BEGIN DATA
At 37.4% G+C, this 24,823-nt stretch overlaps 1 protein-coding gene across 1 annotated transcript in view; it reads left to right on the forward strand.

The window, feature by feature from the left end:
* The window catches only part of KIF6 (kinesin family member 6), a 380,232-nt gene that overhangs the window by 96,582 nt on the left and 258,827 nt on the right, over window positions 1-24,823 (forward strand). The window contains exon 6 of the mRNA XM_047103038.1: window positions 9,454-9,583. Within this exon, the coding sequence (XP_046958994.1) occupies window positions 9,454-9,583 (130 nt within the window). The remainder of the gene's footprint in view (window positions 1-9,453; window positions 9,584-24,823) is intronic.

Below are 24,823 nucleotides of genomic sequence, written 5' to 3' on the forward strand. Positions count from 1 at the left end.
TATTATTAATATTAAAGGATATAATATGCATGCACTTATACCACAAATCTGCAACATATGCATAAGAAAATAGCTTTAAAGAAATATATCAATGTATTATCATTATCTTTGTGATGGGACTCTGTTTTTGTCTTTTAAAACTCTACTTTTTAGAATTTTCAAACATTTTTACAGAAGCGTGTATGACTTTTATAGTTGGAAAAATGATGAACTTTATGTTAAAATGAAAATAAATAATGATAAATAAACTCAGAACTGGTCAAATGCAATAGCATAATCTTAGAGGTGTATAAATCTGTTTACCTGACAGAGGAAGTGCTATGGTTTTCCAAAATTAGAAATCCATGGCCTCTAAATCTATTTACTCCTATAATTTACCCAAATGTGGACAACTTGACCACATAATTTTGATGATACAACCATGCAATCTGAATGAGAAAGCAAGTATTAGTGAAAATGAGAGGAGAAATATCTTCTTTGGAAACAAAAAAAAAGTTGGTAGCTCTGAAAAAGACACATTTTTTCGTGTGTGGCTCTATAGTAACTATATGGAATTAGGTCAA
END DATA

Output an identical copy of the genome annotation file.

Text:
At 37.4% G+C, this 24,823-nt stretch overlaps 1 protein-coding gene across 1 annotated transcript in view; it reads left to right on the forward strand.

The window, feature by feature from the left end:
* The window catches only part of KIF6 (kinesin family member 6), a 380,232-nt gene that overhangs the window by 96,582 nt on the left and 258,827 nt on the right, over window positions 1-24,823 (forward strand). The window contains exon 6 of the mRNA XM_047103038.1: window positions 9,454-9,583. Within this exon, the coding sequence (XP_046958994.1) occupies window positions 9,454-9,583 (130 nt within the window). The remainder of the gene's footprint in view (window positions 1-9,453; window positions 9,584-24,823) is intronic.

Below are 24,823 nucleotides of genomic sequence, written 5' to 3' on the forward strand. Positions count from 1 at the left end.
TATTATTAATATTAAAGGATATAATATGCATGCACTTATACCACAAATCTGCAACATATGCATAAGAAAATAGCTTTAAAGAAATATATCAATGTATTATCATTATCTTTGTGATGGGACTCTGTTTTTGTCTTTTAAAACTCTACTTTTTAGAATTTTCAAACATTTTTACAGAAGCGTGTATGACTTTTATAGTTGGAAAAATGATGAACTTTATGTTAAAATGAAAATAAATAATGATAAATAAACTCAGAACTGGTCAAATGCAATAGCATAATCTTAGAGGTGTATAAATCTGTTTACCTGACAGAGGAAGTGCTATGGTTTTCCAAAATTAGAAATCCATGGCCTCTAAATCTATTTACTCCTATAATTTACCCAAATGTGGACAACTTGACCACATAATTTTGATGATACAACCATGCAATCTGAATGAGAAAGCAAGTATTAGTGAAAATGAGAGGAGAAATATCTTCTTTGGAAACAAAAAAAAAGTTGGTAGCTCTGAAAAAGACACATTTTTTCGTGTGTGGCTCTATAGTAACTATATGGAATTAGGTCAA